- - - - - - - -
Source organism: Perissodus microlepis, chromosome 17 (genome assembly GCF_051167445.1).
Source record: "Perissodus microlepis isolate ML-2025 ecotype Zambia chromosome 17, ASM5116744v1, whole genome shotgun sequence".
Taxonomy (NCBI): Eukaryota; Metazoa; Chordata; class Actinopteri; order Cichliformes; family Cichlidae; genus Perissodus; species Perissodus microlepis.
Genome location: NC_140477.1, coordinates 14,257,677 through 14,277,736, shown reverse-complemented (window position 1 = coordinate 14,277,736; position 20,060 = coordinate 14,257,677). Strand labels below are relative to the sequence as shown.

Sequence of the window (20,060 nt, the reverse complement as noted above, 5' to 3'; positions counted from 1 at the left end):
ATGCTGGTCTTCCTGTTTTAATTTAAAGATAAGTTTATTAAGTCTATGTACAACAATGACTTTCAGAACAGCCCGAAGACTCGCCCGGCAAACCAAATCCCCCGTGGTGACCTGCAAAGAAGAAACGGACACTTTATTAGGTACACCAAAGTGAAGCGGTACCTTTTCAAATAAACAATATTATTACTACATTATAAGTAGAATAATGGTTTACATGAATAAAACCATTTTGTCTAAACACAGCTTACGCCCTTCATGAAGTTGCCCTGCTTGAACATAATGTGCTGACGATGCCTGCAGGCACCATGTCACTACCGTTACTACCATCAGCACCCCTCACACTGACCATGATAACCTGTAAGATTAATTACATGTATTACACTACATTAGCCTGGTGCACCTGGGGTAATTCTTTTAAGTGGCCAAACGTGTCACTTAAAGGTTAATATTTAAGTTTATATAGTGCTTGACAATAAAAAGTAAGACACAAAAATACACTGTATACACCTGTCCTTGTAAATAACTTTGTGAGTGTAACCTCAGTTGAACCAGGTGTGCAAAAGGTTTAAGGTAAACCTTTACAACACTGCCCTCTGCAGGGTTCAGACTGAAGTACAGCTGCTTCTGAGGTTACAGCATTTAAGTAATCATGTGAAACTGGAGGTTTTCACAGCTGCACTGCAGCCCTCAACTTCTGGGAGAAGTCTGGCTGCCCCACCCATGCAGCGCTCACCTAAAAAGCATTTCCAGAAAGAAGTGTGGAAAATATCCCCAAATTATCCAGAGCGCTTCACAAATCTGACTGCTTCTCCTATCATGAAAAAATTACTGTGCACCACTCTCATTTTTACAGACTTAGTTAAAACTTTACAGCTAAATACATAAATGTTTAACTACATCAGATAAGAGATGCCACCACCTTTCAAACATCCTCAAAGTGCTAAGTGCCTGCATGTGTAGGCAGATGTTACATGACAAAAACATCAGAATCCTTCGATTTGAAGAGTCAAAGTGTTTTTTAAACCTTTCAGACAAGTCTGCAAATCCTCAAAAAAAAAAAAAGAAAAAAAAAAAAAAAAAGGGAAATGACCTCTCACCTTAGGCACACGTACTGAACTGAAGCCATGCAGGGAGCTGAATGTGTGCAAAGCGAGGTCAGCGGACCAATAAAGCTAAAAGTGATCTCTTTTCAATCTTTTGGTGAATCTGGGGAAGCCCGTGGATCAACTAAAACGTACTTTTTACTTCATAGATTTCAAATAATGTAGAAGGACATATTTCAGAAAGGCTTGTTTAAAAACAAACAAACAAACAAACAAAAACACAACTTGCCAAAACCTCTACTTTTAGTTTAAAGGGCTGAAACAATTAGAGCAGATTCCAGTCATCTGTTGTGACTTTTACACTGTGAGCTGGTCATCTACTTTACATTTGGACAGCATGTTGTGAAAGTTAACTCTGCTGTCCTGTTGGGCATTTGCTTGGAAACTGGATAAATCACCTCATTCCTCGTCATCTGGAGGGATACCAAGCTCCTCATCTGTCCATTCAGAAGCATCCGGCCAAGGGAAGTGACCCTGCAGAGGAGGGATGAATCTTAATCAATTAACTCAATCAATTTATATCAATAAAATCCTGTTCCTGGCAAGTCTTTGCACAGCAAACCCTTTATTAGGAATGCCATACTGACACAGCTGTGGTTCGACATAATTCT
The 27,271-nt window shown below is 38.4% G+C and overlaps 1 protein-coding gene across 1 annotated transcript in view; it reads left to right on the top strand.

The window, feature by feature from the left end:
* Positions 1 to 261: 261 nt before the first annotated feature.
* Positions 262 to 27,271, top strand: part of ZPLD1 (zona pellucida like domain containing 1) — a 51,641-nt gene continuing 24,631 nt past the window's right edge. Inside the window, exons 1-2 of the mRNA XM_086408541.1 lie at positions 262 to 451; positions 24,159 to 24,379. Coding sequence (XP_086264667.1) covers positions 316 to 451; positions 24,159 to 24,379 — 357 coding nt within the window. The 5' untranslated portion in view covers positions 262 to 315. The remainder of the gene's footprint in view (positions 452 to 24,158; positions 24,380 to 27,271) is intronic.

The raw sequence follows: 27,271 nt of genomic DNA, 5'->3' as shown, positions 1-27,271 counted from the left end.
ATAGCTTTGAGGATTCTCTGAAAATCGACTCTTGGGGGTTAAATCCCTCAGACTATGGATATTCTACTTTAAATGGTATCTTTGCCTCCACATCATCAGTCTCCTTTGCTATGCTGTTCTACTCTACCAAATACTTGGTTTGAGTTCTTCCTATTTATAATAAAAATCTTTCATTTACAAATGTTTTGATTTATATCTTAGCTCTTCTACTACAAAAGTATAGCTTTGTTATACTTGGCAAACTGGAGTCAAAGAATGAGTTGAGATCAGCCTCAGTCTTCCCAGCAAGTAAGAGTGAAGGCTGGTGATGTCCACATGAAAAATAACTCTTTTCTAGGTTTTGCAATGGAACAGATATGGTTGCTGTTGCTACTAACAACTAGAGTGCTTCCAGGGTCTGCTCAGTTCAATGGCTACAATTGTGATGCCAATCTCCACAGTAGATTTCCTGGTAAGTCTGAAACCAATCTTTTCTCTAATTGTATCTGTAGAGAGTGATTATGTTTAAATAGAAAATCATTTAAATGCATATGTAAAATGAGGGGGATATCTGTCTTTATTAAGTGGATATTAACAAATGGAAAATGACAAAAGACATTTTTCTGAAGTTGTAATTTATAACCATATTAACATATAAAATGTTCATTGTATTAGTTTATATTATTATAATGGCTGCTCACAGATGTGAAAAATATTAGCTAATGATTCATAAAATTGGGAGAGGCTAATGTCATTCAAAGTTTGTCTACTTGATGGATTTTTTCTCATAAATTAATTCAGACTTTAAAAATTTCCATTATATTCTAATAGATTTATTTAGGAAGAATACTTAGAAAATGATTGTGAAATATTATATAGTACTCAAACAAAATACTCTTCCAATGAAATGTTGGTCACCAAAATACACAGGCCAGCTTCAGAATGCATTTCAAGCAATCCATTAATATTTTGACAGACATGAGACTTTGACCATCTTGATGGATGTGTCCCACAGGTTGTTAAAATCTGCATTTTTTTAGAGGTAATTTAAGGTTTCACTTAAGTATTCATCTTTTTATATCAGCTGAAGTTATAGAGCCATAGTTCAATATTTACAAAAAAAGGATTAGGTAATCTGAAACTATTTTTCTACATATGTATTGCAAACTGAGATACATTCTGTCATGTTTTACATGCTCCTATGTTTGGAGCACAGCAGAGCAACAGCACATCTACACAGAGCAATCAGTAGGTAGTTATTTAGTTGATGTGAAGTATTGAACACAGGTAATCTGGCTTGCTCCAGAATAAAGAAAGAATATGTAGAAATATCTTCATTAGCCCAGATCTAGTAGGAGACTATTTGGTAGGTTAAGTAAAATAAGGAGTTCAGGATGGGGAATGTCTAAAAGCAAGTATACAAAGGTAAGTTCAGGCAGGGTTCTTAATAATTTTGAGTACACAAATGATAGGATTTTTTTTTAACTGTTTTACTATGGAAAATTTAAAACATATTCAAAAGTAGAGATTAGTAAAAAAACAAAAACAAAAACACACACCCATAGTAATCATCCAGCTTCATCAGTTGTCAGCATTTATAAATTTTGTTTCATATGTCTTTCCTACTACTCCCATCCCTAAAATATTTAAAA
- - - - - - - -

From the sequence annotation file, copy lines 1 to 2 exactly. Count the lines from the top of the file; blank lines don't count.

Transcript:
Source organism: Perissodus microlepis, chromosome 17 (genome assembly GCF_051167445.1).
Source record: "Perissodus microlepis isolate ML-2025 ecotype Zambia chromosome 17, ASM5116744v1, whole genome shotgun sequence".